“The Doctor” (cd2-4) shows Ashley’s unique dialog style, in a form that is still intelligible and occasionally musical. For slightly more difficult listening, check out the Airline Ticket Counter scenes (cd1-2, cd1-6). But honestly pretty much every track is worth playing. Or maybe none are. I can’t tell any more.

Tandaapushi – “Borromean Rings” – [Jvtlandt]

lexi glass   12/12/2017   A Library, CD


This 2017 release, our first add from the Danish label Jvtlandt, is the second album from Tandaapushi, the Borromean trio of electronic musician and pianist Leo Dupleix, bassist Laurens Smet, and drummer Louis Evrard.

The core tracks of the album were recorded during a session in Brussels with Dupleix on the pianet, Smet on guitar with assorted applied effects, and Evrard on drums. In Part 1 (T2), a steady, hypnotic guitar and drum groove rumble beneath rhythmic jabs on the electric keys. In Part 2 (T4) the drum/guitar foundation, more driving than the first and building in intensity, while mysterious tones spiral. For the Finale (T6), a heavier guitar sound anchors wild excursions on the keys. After the session, the guys shared a plate of frites. Between the main tracks are three improvisations- muted beats percolating from a drum machine and question mark strings (T1), creeping repetitive guitar and deep distorted bass (T3) and looping washes of feedback with soft guitar melodies (T5). It brought to my mind early jazz fusion keyboard experiments, and the grind of the Drid Machine with the angular edges filed away, and I enjoyed it the whole way through.

Still, William Grant – “Works By William Grant Still” – [New World Records (2)]

Naysayer   12/10/2017   A Library, CD

William Grant Still was a 20th Century classical composer, creating pieces often in the neo-romantic and neo-impressionism style. Born in Woodville, Mississippi and spending most of his early days in Little Rock, Arkansas, he was musically influenced by his step father’s record collection. Listening to opera as well as learning to play violin honed his interest in classical music. Seeing his fist orchestra perform at Oberlin college settled it: he would compose music. This did not come easy, of course. He played in jazz bands, wrote jazz arrangements for Artie Shaw, and travelled to California in hopes of writing music for films and television. He had minor success with this but it influenced his ideas on orchestrations. Still was the first African American composer to “secure extensive publication and significant performances” of his work. He was considered the patriarch of Black classical music, being the culmination of the Harlem Renaissance. Even though he studied under Edgard Varese, his style went toward a more traditional sound.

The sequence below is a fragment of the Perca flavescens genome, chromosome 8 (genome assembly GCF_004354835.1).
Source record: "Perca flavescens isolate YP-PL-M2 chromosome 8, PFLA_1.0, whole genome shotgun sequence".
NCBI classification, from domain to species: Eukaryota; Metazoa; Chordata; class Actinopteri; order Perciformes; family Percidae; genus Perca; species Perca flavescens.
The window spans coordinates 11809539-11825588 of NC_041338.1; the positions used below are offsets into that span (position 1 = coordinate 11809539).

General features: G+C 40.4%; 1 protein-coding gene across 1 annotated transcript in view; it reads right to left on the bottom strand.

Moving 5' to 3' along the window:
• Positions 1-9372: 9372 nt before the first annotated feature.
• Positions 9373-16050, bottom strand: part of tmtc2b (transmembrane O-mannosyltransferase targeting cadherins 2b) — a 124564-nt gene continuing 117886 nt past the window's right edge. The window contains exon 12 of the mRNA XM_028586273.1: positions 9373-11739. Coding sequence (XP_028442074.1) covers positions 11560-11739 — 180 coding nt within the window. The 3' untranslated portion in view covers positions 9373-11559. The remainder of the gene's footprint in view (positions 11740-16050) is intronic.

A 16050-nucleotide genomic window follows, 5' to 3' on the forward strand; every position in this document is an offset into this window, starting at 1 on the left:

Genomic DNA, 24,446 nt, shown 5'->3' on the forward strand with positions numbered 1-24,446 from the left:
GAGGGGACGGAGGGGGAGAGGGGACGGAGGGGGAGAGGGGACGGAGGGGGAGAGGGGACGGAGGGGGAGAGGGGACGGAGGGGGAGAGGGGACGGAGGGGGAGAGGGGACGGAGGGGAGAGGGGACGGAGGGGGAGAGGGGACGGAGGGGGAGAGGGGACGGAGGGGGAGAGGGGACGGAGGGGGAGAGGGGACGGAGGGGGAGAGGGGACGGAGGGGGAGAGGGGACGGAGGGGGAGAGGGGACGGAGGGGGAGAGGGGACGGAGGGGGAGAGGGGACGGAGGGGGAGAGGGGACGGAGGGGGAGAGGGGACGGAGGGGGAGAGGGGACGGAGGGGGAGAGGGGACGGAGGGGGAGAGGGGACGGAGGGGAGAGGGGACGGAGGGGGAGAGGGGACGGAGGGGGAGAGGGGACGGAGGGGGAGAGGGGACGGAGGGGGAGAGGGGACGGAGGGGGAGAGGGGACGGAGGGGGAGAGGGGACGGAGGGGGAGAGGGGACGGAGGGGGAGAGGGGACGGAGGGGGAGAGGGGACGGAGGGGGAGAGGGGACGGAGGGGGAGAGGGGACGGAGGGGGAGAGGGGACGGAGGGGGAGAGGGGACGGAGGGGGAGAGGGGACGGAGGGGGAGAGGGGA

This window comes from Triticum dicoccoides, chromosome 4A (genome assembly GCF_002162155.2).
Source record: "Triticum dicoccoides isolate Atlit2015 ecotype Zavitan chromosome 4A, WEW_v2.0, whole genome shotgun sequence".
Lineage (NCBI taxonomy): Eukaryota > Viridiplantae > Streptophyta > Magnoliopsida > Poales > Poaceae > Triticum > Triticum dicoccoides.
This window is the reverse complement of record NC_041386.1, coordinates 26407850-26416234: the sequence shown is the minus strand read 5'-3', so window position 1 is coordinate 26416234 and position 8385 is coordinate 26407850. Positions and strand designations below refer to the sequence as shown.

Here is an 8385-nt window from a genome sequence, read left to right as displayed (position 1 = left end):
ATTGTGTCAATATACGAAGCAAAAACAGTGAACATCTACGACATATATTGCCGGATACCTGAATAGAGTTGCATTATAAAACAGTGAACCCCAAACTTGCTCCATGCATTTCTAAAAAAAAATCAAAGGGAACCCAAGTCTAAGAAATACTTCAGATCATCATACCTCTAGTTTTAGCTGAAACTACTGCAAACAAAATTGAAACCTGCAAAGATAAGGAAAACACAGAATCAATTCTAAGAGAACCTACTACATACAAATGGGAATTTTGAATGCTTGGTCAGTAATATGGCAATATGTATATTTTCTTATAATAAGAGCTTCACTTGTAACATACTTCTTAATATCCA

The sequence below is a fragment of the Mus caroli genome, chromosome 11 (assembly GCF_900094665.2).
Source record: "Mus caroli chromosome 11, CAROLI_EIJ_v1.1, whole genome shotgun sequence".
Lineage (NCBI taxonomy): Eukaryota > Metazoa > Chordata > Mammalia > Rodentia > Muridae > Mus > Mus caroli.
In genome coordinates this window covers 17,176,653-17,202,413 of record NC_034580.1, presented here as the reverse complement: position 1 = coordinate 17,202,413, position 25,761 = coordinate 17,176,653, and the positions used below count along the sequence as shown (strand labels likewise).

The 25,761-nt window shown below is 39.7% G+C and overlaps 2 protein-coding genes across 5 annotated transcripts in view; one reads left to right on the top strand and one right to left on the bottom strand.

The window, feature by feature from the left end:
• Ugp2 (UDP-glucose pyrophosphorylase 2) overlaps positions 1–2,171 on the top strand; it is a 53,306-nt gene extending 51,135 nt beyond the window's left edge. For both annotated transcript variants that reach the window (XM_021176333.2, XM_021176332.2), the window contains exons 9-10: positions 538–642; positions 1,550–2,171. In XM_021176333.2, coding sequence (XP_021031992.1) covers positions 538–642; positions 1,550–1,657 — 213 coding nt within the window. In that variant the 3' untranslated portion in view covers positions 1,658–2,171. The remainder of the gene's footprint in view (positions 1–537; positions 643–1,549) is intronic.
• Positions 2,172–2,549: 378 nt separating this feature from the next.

The selections on this collection cover many of his diverse projects, from fully orchestrated pieces to simpler tunes composed to poems by Black poets. The Ennanga pieces are his attempt to connect to his African heritage, though at the time he wrote them he did not have access to African music recordings. These pieces became his interpretation. Just like the Florence Price work at our station, this is an important addition to our collection.

Delerue, Georges – “Jules & Jim/Georges Delerue:film Music of Francois Truffaut” – [Nonesuch]

Naysayer   12/9/2017   CD, Soundtrack

Like Bernard Herrmann was to Alfred Hitchcock and John Williams is to Steven Spielberg, Georges Delerue was the musical connection and interpreter to Francois Truffaut. Delerue scored music for over 200 films, composed operas, sound and light shows, ballets and chamber pieces, but his eleven collaborations with French New Wave film master Truffaut stand out in soundtrack history. Delerue was able to interpret Truffaut’s rich tales of romance and heartbreak, mystery and intrigue and the process of film making itself (Day For Night). From fully orchestrated pieces to the familiar solo upright piano solo, “Charlie” from Shoot the Piano Player, these performances by the London Sinfonietta showcase a rich understanding as to why Delerue is so important to film. Use as an auditory palette cleanser or entremets between your sonic onslaught.

Trickett, Ed/Bok, Gordon/Muir, Ann Mayo/ – “All Shall Be Well Again” – [Folk-Legacy Records, Inc.]

Naysayer   12/8/2017   CD, Country

Folk trio, Ed Trickett, Gordon Bok and Ann Mayo Muir have been making and performing folk music since the early 1970’s and before. Hailing from the New England states, the three sing of places and events belonging to the East Coast and it’s history with Great Britain. Songs of sailing (Bok is also a boatman), ancient English mystics, life in the country, children’s ballads and more fill the 12 numbers with quiet, sadness, an overwhelming sense of memory, and an almost painful longing for the past. With just acoustic guitar and vocals, harmonious vocals playing with and around each other, the songs remind me of how quality folk music is the true predecessor to so much of the music of sadness that we love at the station. Just really one of my favorite recordings. Beautiful anytime of the day or night.